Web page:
We could choose to use server-side scripts and get the value stored in the Html property of the HtmlPlaceholderControl when the page does a postback. However, performing server-side validation introduces several levels of complexity to the design. After each postback, a check has to be done to see if the page is valid. Should one placeholder control contain invalid content, you need to cancel all attempts to save the page and ensure that all placeholders remember their unsaved values. That’s a lot of work, which we will discuss in the section Implementing Server-Side Validation.

It’s much simpler to perform the validation using client-side JavaScript. The trick is to retrieve the value of the HTMLPlaceholderControl from the client-side ActiveX control. To do so, we will have to dig a little deeper into the HTML code sent to the browser in Authoring mode.

Here’s a snippet of the code sent to the browser in Authoring mode for an HtmlPlaceholderControl with the ID HtmlPlaceholderControl1. The key parts have been highlighted.

<span id="HtmlPlaceholderControl1" name="HtmlPlaceholderControl1">
. . . code continues . . .
<OBJECT
CODEBASE="/TropicalGreen/CMS/WebAuthor/Client/PlaceholderControlSupport/
NRDHtml.cab#Version=5,0,4484,0" ID="NCPHRICH_HtmlPlaceholderDefinition1"
CLASSID="CLSID:B33422AC-C567-4F7D-BB28-6583371EC4EE" width="300" height="300">
   <PARAM NAME="PostUrl" VALUE="/TropicalGreen/CMS/WebAuthor/Controls/
ActiveXHtmlEditControl/ActiveXUpload.aspx?NRMODE=Update&NRNODEGUID={1B5ED208-
75A5-4C86-A9FD-8A8B764FC805}&ph=About">
   <PARAM NAME="HTML" VALUE="">
   <PARAM NAME="CodePage" VALUE="65001">
   <PARAM NAME="Charset" VALUE="utf-8">
</OBJECT>
. . . code continues . . .
</span>

					  

The generated ID of the ActiveX control is the name of the underlying HtmlPlaceholder object pre-pended with NCPHRICH_. We will use this ID to access the ActiveX control object from client-side script. The value to be retrieved is stored in the second <PARAM> tag named HTML. To retrieve the current content of the control, we simply use the HTML property as shown in the following code (don’t worry about typing this in: we will show you how it’s injected to the code file later). The JavaScript here copies the content of an HtmlPlaceholderControl to a variable named content.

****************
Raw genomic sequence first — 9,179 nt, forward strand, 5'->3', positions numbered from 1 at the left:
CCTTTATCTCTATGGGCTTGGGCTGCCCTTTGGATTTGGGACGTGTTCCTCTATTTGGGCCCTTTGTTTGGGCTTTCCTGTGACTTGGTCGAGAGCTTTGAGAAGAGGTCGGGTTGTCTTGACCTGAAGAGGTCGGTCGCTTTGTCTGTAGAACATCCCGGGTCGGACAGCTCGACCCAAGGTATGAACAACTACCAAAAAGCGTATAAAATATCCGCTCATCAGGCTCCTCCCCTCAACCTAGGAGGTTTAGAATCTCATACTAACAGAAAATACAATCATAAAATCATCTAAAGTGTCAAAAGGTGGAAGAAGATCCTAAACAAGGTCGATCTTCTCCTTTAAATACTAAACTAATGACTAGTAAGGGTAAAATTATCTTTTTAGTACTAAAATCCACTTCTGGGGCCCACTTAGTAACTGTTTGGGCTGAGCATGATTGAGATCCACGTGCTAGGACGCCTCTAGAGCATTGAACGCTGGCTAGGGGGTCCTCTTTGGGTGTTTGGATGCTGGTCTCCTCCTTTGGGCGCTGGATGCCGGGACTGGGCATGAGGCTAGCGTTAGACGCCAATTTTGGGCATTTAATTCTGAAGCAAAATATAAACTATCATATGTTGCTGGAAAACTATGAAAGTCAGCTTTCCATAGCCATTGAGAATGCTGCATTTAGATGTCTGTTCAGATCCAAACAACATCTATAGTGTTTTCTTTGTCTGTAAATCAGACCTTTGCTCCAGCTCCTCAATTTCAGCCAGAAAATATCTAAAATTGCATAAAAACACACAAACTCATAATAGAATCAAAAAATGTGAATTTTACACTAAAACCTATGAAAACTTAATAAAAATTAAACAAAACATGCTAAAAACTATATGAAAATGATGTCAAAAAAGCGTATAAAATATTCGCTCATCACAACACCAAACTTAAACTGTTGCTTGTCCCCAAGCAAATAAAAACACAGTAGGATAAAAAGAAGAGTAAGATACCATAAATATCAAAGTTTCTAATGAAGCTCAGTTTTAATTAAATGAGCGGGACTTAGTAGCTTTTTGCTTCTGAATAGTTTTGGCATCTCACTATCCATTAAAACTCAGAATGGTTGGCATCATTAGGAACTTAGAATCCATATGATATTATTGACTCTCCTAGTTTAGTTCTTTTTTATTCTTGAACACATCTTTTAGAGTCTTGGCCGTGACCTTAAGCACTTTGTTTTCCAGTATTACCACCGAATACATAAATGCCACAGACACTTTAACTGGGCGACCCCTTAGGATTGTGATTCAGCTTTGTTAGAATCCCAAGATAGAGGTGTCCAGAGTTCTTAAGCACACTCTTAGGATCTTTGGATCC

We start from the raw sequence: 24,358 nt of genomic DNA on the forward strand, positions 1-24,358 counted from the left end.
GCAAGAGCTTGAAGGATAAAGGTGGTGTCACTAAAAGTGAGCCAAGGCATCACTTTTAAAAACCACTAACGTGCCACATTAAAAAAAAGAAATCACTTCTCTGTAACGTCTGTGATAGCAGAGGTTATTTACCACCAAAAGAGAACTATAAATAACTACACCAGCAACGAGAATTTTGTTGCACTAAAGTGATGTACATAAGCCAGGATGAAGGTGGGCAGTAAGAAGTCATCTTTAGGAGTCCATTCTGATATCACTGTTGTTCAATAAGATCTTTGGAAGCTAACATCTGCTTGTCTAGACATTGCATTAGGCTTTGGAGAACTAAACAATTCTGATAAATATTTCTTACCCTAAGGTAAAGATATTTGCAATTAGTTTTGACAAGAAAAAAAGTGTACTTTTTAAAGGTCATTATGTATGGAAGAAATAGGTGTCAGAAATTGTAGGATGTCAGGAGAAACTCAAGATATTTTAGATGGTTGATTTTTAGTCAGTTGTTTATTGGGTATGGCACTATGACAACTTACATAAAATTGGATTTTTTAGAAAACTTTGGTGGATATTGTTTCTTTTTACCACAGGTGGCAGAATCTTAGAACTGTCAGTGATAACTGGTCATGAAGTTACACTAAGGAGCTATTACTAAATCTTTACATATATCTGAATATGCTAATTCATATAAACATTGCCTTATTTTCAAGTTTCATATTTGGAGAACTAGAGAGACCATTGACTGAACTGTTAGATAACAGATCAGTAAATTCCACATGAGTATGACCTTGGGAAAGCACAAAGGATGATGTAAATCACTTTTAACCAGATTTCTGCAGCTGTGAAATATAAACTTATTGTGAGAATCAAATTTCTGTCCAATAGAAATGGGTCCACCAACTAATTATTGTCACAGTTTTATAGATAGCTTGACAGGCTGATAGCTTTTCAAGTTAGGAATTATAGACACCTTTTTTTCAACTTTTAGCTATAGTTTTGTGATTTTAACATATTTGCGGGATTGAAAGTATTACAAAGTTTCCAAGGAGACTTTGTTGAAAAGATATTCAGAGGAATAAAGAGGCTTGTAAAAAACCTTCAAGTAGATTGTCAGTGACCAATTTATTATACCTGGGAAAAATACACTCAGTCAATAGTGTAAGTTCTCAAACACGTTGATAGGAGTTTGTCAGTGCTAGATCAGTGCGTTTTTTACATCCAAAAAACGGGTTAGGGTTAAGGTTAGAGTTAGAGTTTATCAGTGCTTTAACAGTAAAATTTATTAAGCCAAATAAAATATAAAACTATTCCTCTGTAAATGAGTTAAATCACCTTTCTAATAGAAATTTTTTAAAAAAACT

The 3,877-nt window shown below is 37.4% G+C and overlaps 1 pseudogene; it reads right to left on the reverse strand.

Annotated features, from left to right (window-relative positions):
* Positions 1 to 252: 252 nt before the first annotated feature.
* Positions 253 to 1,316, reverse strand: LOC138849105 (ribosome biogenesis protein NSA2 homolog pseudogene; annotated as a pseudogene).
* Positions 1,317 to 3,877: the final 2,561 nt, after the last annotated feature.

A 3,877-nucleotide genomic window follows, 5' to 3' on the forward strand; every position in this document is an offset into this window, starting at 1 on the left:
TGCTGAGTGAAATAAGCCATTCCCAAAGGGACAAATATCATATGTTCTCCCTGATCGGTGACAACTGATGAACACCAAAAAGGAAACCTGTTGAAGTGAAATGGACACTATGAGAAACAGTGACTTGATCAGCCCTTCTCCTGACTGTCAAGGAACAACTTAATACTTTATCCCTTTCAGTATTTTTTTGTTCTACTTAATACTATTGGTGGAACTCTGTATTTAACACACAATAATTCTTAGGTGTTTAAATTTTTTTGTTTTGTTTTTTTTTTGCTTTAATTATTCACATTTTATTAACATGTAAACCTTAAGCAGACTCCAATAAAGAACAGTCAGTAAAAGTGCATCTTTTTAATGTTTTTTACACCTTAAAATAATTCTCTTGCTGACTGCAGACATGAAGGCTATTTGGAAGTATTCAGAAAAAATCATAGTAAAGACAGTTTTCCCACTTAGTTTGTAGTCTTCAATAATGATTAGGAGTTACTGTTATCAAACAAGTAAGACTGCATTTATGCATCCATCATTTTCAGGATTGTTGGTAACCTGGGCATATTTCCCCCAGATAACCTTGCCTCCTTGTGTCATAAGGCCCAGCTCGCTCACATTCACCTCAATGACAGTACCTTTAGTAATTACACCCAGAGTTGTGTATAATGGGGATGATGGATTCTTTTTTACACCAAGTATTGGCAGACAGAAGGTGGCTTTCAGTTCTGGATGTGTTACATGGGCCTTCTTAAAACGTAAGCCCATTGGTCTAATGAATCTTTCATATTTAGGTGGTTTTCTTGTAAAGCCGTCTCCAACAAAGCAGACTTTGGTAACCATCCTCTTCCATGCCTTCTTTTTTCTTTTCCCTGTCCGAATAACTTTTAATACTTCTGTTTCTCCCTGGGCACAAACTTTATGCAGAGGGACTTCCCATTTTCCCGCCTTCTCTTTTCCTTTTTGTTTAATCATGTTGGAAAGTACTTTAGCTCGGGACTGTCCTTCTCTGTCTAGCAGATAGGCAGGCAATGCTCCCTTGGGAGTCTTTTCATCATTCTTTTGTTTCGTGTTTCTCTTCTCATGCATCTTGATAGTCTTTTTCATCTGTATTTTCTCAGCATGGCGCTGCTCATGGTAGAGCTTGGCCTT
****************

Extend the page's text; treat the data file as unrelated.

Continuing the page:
<script language="javascript">
  var content = document.all.NCPHRICH_HtmlPlaceholderDefinition1.HTML
</script>

I’m working with the Telerik MCMS placeholder control. How can I use client-side scripts to access its content?

The technique for using client-side scripts to access content in the Telerik MCMS placeholder control is similar. First, we need to get the ID of the object that contains the HTML. To do so, enter some text into the Telerik MCMS placeholder control and save the page. Go back to authoring mode and view the HTML source of the page using Notepad. Press Ctrl+F and search for the text that you have just entered. Take note of the ID of the <div> tag that holds the content, which in v2.12 of the control resembles this:

radEditorContainer (ID of control)_AuthoringModeControlsContainer_Editor (ID
							of Control)_AuthoringModeControlsContainer

					  

For a placeholder control with the ID RadEditorPlaceholderControl1, the JavaScript that retrieves its content is as follows:

<script language="javascript">

var content =
document.all.radEditorContainerRadEditorPlaceholderControl1_AuthoringModeC
ontrolsContainer_EditorRadEditorPlaceholderControl1_AuthoringModeControlsC
ontainer.innerHTML;

</script>

Note that in different versions of the control, the ID given to the <div> tag surrounding the content varies. You will have to check the generated source code to get the ID of <div> tag for the particular version you are working with.